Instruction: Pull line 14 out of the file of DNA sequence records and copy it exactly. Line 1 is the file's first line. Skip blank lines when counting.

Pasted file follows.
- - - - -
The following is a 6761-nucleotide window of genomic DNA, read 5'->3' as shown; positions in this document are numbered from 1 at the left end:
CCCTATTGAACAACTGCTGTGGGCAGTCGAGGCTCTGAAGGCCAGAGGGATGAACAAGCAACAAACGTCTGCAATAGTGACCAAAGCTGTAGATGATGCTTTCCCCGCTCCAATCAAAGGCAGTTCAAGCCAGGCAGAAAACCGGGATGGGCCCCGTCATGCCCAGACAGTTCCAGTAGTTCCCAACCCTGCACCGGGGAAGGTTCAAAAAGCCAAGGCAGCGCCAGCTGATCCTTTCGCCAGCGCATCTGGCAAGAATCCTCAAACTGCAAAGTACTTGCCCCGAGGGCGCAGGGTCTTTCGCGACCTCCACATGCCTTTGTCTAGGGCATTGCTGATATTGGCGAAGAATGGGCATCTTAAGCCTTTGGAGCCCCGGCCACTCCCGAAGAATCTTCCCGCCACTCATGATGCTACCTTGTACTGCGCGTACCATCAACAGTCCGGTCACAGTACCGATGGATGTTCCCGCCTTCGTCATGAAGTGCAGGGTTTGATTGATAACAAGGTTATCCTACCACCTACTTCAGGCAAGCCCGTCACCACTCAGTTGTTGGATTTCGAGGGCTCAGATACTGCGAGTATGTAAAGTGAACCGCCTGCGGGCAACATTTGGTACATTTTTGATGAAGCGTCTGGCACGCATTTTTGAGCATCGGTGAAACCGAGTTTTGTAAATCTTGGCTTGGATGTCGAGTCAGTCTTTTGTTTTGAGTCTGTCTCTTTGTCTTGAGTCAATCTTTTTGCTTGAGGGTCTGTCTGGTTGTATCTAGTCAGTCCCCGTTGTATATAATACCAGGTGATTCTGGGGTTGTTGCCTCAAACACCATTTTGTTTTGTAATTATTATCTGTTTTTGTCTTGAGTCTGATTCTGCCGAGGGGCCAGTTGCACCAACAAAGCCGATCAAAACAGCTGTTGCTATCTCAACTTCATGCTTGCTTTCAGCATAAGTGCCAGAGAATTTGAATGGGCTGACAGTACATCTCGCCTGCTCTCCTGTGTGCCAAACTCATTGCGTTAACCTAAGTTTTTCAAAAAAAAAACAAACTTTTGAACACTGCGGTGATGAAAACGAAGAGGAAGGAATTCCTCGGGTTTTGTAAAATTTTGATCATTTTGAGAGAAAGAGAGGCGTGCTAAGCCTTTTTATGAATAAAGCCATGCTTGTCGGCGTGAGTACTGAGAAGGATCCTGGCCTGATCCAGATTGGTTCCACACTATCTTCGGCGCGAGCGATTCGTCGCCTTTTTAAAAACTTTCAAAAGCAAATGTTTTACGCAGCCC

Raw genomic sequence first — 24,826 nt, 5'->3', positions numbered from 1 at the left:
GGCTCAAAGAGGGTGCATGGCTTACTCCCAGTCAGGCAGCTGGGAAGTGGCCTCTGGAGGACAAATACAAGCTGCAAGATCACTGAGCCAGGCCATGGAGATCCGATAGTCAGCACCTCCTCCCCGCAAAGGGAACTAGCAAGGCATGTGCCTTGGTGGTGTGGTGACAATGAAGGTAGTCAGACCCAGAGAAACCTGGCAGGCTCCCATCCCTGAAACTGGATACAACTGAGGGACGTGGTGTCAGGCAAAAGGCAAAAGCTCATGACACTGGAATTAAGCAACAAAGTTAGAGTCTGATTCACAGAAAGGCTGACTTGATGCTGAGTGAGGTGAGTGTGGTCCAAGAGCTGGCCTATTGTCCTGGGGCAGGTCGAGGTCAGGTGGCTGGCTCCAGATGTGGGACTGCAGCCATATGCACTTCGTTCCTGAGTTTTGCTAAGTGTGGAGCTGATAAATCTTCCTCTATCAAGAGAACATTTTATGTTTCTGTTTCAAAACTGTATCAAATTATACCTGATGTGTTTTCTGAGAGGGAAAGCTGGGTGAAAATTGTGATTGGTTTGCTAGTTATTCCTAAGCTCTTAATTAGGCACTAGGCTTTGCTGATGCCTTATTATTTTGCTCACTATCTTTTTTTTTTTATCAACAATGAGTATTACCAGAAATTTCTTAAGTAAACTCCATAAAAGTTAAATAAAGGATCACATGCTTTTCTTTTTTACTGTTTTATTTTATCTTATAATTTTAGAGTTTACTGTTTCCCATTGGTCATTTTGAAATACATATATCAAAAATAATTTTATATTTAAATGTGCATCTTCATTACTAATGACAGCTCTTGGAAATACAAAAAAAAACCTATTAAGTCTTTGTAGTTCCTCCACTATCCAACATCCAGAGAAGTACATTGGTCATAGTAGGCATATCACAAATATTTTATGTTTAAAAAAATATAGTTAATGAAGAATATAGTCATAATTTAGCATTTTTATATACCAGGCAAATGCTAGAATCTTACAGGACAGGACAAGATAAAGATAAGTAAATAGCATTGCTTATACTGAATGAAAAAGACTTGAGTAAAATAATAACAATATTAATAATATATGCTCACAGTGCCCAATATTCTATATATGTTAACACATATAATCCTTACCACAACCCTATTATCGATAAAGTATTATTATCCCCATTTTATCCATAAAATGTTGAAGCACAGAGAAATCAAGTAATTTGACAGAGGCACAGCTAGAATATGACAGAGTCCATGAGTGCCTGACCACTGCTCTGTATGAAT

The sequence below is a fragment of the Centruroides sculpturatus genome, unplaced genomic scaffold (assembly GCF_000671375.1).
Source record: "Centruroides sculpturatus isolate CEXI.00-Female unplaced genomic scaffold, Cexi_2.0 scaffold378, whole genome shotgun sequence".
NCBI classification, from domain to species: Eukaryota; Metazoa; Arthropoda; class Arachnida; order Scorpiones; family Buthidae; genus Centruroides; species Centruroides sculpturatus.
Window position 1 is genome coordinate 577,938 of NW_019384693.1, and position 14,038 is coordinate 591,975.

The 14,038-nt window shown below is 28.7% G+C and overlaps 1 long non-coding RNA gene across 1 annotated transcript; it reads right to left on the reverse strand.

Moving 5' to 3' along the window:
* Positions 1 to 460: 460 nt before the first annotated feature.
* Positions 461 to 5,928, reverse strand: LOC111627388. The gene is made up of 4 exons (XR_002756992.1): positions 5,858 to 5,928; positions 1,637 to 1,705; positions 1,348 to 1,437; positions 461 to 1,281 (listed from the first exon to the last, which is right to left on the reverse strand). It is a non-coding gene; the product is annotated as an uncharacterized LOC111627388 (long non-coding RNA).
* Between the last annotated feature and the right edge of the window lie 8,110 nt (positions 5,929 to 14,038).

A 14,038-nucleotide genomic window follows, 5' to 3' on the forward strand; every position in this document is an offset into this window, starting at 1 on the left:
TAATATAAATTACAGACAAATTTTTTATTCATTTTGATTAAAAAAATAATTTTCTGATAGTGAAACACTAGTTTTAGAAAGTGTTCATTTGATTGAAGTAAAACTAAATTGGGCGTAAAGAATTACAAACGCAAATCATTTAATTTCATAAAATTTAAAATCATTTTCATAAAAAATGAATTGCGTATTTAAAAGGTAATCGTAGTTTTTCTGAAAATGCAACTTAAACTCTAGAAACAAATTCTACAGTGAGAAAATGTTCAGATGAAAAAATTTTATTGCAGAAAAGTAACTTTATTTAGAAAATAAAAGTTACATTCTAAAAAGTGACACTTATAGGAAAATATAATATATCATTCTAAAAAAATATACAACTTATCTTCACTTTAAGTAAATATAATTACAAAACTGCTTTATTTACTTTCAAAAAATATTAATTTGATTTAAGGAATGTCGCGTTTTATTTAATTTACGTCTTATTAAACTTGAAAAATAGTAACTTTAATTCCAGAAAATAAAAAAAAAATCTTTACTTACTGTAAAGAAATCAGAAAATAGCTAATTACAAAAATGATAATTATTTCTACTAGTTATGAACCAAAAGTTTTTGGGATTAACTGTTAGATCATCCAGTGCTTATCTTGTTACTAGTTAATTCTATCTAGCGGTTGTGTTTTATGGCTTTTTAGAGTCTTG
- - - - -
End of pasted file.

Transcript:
A 14,038-nucleotide genomic window follows, 5' to 3' on the forward strand; every position in this document is an offset into this window, starting at 1 on the left: